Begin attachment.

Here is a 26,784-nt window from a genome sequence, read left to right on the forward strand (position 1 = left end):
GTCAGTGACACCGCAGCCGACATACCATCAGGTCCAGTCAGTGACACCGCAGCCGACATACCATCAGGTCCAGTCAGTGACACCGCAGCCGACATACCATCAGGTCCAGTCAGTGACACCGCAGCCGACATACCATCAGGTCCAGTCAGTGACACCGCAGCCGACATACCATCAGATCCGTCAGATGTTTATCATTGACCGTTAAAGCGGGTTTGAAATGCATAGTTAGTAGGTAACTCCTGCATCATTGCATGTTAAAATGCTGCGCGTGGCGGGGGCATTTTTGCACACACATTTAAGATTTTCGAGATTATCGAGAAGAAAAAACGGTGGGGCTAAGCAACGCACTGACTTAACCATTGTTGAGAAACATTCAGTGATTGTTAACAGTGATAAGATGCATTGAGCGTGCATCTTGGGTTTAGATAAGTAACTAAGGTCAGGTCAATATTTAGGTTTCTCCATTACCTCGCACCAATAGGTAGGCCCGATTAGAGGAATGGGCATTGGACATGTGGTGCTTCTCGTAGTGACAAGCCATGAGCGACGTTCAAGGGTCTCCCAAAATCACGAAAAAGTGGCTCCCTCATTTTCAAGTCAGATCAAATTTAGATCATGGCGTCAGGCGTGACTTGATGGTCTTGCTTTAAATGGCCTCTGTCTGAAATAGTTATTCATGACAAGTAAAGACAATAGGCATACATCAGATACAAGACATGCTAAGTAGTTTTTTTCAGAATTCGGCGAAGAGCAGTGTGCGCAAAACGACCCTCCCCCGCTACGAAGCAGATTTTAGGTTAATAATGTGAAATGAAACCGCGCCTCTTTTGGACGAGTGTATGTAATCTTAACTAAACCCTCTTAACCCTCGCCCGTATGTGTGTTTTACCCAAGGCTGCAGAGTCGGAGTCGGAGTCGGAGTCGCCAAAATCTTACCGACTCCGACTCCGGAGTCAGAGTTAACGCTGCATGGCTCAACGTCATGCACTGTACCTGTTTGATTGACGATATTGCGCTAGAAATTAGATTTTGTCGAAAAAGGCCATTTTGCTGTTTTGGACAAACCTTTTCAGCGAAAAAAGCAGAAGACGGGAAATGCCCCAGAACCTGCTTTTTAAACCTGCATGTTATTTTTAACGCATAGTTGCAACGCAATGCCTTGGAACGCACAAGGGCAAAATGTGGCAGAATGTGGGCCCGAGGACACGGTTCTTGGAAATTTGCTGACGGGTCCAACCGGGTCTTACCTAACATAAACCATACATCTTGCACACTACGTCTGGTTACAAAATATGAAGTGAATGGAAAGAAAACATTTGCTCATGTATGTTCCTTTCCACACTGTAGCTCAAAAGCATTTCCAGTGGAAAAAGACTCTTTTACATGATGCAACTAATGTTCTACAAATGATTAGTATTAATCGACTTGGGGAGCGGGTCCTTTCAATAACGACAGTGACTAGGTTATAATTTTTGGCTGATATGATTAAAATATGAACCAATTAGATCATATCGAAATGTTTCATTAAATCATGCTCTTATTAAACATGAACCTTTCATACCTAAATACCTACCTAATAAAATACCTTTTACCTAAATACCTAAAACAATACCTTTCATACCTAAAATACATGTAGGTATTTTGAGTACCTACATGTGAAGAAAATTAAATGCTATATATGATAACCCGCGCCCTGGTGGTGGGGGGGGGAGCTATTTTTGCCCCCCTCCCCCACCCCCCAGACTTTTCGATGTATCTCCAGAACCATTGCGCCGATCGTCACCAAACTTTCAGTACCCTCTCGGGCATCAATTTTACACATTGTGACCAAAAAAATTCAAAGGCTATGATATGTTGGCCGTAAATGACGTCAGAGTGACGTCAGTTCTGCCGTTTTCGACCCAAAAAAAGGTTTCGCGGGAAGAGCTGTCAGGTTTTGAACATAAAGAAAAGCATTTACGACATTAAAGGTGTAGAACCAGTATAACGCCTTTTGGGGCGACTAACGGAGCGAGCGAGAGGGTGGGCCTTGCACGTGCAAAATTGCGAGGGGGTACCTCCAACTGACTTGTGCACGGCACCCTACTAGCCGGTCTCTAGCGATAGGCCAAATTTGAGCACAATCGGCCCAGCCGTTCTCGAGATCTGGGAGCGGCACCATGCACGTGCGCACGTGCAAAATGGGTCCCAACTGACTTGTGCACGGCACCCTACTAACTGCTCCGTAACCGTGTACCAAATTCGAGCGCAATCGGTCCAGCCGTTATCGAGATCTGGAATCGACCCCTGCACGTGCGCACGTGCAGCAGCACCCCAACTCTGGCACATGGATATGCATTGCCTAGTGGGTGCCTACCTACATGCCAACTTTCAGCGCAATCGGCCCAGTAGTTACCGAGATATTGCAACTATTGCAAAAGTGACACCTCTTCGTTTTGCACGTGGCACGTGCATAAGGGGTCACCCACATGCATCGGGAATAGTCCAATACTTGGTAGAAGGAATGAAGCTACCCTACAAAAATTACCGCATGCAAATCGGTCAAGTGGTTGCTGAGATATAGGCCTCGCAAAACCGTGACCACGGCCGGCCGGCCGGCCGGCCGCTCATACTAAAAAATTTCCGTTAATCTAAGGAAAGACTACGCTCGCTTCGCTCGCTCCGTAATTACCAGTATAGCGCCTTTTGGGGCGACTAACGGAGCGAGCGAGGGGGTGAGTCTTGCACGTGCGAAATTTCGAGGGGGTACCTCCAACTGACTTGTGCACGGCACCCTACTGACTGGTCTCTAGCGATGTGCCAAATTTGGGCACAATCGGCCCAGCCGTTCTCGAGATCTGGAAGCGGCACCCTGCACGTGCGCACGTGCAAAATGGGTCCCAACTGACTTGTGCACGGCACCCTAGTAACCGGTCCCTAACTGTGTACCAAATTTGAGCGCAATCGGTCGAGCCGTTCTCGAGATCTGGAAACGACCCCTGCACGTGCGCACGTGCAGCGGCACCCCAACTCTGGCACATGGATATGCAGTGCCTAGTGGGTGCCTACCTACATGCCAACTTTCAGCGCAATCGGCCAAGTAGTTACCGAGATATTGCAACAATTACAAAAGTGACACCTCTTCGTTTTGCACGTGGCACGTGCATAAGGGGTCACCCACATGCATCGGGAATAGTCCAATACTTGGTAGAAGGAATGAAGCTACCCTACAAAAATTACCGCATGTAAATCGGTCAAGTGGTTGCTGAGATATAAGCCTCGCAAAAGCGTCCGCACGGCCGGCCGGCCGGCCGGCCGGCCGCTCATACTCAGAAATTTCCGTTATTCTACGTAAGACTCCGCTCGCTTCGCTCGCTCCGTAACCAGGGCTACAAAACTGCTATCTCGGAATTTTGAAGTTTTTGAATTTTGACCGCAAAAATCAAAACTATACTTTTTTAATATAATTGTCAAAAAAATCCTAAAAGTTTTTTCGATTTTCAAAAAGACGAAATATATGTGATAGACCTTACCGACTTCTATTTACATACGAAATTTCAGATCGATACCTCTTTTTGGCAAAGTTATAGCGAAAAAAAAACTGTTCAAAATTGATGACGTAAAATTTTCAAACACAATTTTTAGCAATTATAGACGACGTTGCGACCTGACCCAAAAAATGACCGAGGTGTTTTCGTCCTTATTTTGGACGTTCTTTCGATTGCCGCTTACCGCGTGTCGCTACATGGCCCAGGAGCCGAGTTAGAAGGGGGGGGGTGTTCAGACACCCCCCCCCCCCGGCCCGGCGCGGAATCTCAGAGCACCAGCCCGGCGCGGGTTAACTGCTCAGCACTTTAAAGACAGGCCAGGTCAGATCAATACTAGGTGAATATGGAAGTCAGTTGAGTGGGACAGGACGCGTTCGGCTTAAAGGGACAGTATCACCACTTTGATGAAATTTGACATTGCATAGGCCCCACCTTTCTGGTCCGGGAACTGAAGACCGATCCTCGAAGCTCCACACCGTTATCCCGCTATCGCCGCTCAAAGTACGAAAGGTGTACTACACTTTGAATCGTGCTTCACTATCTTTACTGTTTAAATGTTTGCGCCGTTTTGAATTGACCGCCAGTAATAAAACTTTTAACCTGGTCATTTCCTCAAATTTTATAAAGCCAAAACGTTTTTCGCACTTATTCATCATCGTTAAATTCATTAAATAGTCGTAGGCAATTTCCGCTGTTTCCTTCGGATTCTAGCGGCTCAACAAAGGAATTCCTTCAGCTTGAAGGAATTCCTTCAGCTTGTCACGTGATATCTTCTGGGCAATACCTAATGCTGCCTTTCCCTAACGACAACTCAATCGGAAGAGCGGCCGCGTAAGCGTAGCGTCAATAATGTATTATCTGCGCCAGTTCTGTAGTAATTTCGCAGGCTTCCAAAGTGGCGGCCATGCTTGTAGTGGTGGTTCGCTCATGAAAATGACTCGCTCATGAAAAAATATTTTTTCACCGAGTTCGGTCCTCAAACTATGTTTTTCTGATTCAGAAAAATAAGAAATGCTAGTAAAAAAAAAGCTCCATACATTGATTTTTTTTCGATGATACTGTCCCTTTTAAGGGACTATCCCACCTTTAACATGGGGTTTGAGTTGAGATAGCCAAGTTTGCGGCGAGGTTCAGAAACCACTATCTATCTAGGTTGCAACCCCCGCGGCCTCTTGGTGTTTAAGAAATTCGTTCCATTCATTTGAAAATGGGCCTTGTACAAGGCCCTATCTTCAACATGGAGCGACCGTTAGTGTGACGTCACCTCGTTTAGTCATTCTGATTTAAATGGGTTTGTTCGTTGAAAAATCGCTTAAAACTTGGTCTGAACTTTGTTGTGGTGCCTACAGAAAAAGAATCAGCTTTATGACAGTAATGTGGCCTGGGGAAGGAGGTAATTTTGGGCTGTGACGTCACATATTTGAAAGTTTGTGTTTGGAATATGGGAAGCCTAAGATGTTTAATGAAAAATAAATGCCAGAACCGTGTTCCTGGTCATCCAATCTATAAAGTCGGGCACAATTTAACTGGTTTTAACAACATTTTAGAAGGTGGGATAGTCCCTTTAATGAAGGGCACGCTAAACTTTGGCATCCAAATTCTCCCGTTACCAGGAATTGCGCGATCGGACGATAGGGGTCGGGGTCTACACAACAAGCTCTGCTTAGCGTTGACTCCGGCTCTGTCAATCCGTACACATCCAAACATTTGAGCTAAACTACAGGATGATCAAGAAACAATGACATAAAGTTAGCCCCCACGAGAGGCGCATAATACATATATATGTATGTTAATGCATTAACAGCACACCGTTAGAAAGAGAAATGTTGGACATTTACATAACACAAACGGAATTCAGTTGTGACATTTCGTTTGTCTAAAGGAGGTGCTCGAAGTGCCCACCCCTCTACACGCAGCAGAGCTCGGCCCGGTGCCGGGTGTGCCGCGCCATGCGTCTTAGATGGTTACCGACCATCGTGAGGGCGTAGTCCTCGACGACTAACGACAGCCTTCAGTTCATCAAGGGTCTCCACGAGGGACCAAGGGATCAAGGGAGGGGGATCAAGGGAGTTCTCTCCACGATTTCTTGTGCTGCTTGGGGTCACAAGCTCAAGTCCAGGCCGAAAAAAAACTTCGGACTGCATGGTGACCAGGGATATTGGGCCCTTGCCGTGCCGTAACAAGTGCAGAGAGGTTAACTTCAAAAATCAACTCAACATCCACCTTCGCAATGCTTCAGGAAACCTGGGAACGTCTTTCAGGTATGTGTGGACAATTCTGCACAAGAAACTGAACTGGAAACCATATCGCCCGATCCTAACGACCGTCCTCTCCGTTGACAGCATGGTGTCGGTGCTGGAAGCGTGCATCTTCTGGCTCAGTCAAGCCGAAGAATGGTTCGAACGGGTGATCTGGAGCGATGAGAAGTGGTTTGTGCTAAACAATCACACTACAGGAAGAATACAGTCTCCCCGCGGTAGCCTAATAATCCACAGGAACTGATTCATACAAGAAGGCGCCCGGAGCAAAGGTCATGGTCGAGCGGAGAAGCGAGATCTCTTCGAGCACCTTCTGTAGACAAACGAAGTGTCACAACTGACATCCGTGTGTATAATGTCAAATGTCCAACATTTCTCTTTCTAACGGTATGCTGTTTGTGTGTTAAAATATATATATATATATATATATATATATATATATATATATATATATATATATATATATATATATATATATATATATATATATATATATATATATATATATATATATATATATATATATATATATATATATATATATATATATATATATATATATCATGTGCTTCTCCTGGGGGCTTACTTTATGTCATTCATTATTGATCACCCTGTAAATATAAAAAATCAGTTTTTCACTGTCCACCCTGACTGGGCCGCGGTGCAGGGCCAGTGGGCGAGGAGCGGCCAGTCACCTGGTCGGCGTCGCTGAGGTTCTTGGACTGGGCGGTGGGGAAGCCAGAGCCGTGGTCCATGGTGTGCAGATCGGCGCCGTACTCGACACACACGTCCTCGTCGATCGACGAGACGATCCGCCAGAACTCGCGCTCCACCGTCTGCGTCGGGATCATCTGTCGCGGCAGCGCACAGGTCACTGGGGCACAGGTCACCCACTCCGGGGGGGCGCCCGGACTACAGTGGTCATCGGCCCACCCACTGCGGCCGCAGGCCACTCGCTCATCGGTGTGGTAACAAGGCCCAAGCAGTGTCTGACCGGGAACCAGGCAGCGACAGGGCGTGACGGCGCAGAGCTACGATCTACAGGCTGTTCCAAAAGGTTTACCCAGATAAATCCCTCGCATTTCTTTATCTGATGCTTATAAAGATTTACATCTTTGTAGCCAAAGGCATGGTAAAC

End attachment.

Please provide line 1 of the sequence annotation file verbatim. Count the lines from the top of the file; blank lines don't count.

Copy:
Here is a 26,784-nt window from a genome sequence, read left to right on the forward strand (position 1 = left end):